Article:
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Sentry Tournament of Champions

Justin Thomas is vowing to read more and practice even harder in the new season

January 05, 2023
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In front of a rainbow, Justin Thomas walks on the second hole during the pro-am prior to the Sentry Tournament of Champions.

Andy Lyons

KAPALUA, Hawaii – Justin Thomas has resolved to read one book a month in 2023, and his selection for January is quite deep. The book is “Why Buddhism is True,” by Robert Wright, which, among other things, delves into meditation. The choice is not necessarily surprising given that the reigning PGA champion enjoys the self-help genre.

Consistent with that theme, Thomas explained on Wednesday at Kapalua Resort, where he is one of 39 players competing in the Sentry Tournament of Champions that begins Thursday on the Plantation Course, his self-help goal for the coming year. It’s radical and it’s inspired.

Somewhere, Ben Hogan is smiling.

“I don't know if you want to call it a dedication or just morely a thing with myself, but I really, honestly, just want to practice more,” said Thomas, owner of 15 PGA Tour titles, including two here at Kapalua in 2017 and ’20. “I feel like I practice really hard and I practice a lot, but I think, even if it's the days that I'm off, just going to do something for an hour, going to do something for 30 minutes, using those days when I don't want to practice, when I feel like I can't get anything out of it, use that as a challenge of the days when maybe I get out to the golf course and I don't want to play.

“I get excited to come out here every week, but I'm still human. All of us are human, where we wake up and maybe don't want to do our job as much as other days. And I think those are the days that … Tiger [Woods] had those days, but he would shoot 67 or 68 on those days. I'm trying to use those days at home as a challenge. ... How can I flip a switch, something in my head, or what I can do to get myself focused?”

Understand, Thomas, 29, is very good at his job. He is a one-time PGA Tour Player of the Year and a former No. 1 player in the world. He is talented, and he is driven.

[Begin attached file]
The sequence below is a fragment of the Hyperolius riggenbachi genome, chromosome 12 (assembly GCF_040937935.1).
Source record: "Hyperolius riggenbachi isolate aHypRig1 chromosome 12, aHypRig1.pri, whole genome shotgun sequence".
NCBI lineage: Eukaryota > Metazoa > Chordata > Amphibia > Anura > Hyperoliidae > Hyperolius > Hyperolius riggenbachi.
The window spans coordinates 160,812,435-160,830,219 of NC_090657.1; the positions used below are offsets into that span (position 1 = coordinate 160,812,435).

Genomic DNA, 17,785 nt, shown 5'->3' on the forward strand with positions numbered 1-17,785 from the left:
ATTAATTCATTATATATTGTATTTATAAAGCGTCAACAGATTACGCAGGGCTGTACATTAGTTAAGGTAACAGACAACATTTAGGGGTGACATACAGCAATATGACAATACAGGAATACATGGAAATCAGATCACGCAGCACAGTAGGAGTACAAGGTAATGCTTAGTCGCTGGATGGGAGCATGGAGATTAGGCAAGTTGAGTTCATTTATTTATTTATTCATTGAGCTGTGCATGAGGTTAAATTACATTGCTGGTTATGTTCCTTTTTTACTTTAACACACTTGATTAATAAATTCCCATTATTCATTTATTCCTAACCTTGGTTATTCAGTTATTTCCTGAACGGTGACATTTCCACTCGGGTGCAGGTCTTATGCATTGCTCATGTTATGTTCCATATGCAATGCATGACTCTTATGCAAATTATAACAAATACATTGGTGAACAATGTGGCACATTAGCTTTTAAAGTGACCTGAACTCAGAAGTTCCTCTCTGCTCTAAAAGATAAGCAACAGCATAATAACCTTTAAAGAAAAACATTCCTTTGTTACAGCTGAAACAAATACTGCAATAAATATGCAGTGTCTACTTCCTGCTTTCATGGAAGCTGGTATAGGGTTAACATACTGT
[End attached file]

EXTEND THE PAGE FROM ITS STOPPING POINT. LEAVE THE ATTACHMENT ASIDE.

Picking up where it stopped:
“I think it's very clear I'm very hard on myself. I expect a lot of myself, and I know that I can achieve a lot,” he said.

But Thomas, currently eighth in the world, explained that it is more than just a drive to get better that fuels this new mindset of dedication. You find yourself wishing more people in all walks thought the way Thomas does. It’s called taking ownership. He won't blame anyone but himself if others outplay him by first outworking him.

“I'm one of those people that doesn't really like if people complain about something that they can control,” he said. “And if I'm, call it not driving it well, and I can look back and say, ‘Well I hit drivers for [only] five minutes last week. Like, that's nobody's fault but my own. It's just something where it's, like, look, if I want to become better in every aspect of my game then maybe I do need to practice seven, eight hours a day.

"It's just little things … that I may do one day could end up making the difference of me being comfortable out on the golf course,” he continued. “And the difference me being comfortable could then equate to me just, you know, executing better and performing better. Which could equal more wins. It could not be the answer, but it's just, I know I can't complain about something that I don't like about my own game if I'm not putting in as much effort as I feel like I know I can.”

So, Justin Thomas intends to practice more in the coming year. And practice what he’s preaching in the process.

Write that down. Could wind up in a book.